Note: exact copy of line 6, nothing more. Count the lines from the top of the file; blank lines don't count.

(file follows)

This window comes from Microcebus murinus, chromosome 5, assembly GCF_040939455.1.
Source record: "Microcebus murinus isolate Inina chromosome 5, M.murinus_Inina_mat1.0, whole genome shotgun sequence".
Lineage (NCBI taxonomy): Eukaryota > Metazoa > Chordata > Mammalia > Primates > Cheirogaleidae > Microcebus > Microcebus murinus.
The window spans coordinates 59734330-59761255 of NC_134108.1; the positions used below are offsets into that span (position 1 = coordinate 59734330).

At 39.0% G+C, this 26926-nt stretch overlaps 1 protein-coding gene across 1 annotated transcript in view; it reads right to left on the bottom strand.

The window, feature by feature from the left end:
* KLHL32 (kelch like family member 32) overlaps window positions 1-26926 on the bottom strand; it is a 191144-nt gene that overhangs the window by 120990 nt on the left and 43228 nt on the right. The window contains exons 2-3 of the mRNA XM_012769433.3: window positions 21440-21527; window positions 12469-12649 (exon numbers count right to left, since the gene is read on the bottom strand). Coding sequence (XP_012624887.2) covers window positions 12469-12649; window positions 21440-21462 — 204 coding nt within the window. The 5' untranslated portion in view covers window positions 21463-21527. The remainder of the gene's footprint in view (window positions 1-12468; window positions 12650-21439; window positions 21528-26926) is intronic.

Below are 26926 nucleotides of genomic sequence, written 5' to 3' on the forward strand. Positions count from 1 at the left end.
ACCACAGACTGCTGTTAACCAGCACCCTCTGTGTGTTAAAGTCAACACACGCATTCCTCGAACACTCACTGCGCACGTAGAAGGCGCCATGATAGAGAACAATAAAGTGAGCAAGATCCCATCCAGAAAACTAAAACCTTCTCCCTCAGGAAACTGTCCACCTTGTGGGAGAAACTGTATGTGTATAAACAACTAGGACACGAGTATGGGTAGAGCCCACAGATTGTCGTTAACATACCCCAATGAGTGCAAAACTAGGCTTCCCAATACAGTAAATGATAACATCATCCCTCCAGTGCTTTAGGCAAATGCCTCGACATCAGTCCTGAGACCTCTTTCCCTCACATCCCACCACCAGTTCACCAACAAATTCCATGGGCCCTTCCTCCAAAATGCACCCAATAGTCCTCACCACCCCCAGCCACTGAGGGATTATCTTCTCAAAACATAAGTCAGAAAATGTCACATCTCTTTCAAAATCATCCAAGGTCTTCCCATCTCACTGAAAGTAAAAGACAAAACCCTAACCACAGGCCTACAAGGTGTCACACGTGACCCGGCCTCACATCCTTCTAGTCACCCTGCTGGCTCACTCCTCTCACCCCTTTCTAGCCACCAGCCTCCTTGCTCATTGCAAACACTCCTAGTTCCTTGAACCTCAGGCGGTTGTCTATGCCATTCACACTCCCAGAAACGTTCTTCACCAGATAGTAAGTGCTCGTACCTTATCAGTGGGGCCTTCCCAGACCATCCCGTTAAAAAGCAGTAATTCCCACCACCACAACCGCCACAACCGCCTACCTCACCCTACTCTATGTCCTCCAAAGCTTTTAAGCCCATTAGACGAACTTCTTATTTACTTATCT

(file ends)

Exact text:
The window, feature by feature from the left end: